The air taxi service comes at a surprisingly affordable cost. A ticket on the inaugural route -- Hisar to Chandigarh -- is priced at Rs 1,755. To put things into perspective, the normal Volvo bus fare between the two cities is Rs 700. However, for a little over twice the cost, a lot of travelling time can be saved.
Haryana CM Manohar Lal Khattar during the launch of the air taxi service between Hisar and Chandigarh. Twitter/@mlkhattar
According to the Air Taxi India website, the service has been designed to ease travelling woes to smaller cities. "Saving your time is our priority, and we have taken every possible step to ensure that you spend no more than 15 minutes at the airport," Air Taxi India says. It dispenses with the need for queuing at airports during check-in and boarding. The service has been designed in such a way that a passenger spends no more than 15 minutes at the departure airport and five minutes at the arrival airport. "The essence of short-haul air travel is minimum time wastage," the Air Taxi India website says. Flying on an air taxi also gives a luxurious, private air travel experience for a passenger, with just three more people around.
The leg space on a Tecnam P2006T air taxi is more than that offered in the economy class of regular airlines. The elbow room and shoulder room are also more than those in regular airliners. Every passenger on an air taxi is assured of a window seat. These air taxis would fly with a speed limit of 250 kmph, according to Conde Nast Traveller.
India no stranger to air taxis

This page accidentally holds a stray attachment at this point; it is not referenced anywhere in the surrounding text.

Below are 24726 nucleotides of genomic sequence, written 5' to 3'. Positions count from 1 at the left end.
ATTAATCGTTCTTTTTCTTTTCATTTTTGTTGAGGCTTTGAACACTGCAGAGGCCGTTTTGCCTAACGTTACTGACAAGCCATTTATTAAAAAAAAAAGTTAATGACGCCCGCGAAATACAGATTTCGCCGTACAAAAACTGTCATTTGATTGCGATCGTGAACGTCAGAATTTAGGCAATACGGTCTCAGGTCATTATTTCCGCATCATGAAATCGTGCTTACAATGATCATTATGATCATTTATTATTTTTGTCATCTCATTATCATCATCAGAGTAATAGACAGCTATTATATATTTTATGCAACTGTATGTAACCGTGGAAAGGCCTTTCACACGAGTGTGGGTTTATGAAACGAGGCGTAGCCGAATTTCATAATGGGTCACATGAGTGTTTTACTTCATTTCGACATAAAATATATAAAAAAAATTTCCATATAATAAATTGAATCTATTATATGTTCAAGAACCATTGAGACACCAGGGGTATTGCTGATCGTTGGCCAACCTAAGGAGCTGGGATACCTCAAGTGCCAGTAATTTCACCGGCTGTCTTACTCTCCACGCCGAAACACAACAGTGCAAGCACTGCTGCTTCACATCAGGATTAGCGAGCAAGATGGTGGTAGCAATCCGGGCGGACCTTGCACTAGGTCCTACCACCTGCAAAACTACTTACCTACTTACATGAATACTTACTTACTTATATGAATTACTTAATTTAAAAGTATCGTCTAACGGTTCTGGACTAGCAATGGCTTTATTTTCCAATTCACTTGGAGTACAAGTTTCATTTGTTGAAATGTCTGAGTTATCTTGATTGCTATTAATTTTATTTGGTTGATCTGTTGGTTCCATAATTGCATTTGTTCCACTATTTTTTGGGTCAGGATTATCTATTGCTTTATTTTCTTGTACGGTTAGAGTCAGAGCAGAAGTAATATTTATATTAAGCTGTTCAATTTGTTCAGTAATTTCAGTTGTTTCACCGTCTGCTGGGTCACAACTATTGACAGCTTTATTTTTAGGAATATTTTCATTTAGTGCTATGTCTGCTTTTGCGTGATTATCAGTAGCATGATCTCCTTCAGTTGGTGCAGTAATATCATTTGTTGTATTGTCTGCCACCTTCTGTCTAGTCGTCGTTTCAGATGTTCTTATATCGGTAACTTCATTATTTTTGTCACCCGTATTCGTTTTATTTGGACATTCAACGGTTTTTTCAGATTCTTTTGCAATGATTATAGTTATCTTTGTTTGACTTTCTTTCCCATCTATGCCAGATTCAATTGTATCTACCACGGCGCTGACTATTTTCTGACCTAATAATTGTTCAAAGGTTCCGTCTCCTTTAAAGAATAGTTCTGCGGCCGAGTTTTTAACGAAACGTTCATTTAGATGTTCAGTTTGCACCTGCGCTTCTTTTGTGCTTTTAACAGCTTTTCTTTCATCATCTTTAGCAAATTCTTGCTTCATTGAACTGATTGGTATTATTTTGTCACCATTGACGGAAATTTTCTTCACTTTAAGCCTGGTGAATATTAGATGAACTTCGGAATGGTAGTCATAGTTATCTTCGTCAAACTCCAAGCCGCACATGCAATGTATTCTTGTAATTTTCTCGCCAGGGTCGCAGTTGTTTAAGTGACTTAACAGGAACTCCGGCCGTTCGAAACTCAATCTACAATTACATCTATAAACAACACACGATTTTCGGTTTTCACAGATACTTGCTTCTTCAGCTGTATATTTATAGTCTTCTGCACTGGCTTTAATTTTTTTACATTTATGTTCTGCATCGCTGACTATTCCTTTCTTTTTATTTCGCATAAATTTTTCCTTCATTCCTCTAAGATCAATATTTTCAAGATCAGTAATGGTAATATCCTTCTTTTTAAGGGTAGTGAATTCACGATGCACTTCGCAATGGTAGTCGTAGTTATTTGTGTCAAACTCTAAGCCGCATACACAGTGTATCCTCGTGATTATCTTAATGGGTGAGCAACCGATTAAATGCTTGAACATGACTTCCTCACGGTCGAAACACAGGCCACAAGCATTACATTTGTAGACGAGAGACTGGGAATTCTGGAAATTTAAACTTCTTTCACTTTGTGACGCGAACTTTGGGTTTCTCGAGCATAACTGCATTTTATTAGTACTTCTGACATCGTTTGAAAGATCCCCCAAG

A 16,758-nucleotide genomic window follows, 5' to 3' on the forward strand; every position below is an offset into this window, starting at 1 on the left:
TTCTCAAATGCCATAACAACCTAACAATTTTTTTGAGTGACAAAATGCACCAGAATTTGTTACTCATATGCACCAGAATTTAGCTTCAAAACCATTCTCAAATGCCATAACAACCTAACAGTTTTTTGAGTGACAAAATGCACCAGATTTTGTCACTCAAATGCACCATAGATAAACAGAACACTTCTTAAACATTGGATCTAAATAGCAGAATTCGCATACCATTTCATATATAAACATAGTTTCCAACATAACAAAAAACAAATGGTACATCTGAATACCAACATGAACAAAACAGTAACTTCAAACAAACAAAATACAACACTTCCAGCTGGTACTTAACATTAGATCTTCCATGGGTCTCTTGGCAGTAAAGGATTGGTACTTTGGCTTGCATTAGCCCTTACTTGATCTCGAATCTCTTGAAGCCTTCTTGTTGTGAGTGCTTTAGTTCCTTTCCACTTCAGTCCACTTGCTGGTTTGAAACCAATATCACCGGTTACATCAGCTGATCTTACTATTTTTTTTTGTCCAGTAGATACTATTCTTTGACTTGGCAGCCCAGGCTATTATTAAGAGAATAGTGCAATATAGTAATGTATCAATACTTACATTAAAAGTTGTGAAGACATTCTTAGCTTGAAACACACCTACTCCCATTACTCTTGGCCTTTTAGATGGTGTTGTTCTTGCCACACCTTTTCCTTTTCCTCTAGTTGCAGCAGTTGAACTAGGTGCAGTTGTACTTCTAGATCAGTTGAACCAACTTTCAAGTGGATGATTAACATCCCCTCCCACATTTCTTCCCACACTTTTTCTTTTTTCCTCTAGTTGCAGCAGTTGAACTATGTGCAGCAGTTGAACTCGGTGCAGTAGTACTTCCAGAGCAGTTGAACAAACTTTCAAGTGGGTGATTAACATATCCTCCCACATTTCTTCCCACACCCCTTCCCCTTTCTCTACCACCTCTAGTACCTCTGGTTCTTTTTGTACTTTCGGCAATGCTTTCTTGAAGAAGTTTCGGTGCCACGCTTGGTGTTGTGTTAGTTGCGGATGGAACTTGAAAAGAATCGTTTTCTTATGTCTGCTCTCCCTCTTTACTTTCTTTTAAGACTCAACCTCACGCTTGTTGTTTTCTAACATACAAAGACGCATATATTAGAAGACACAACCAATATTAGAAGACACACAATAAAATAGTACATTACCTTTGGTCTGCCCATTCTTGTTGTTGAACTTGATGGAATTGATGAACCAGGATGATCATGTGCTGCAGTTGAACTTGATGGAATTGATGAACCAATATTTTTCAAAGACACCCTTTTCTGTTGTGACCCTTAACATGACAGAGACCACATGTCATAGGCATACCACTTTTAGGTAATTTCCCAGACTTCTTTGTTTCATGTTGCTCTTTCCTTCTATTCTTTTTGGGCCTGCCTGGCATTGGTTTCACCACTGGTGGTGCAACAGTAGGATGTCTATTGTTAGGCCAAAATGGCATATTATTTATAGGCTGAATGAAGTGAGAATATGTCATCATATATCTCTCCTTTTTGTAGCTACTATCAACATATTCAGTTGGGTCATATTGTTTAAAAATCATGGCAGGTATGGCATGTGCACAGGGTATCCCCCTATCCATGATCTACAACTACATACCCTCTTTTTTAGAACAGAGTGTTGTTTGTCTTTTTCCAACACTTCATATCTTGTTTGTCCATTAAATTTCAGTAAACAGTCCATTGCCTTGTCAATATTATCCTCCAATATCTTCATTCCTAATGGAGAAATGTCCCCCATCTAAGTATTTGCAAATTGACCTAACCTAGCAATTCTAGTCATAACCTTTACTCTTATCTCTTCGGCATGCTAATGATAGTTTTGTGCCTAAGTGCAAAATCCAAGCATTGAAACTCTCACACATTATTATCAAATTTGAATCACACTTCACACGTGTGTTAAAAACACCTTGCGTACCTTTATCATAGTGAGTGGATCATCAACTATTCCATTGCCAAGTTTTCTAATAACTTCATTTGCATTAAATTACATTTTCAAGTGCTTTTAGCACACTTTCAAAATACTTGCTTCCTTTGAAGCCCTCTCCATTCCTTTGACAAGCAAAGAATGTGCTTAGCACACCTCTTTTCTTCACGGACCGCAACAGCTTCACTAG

The concept of air taxis is not new in India. In 2018, the then Minister of State for Civil Aviation Jayant Sinha said following a meeting with a delegation from taxi-hailing company Uber that the government's drone policy would help in making air taxis a reality in India soon.
Uber was looking to start a ridesharing service called Uber Air in Delhi, Mumbai and Bengaluru by 2023, according to a report in The Economic Times. The fares were expected to be around Rs 200/km, which could even fall to Rs 50/km. The Uber plan involved the use of rooftops of high rises and dedicated skyports for the air taxi service.
The air taxi service can be a gamechanger in solving the problems of urban transportation, especially in crowded and congested areas. According to Uber, its air taxi service can cut travelling time in Mumbai by 90%, PTI/UNI reported. Eric Allison, Chief Executive, Uber Aviation Program, said that the air taxis can bring down travelling time from the Mumbai airport in the city's western suburbs to downtown Churchgate in south Mumbai from 100 minutes to just 10 minutes!
Helicopters have already been ferrying people over short distances. US-based flight aggregator Blade Urban Air Mobility Inc, in partnership with investment firm Hunch Ventures, forayed into the Indian market in December 2018. Blade chopper flights today connect Mumbai, Pune and the pilgrimage centre Shirdi with each other.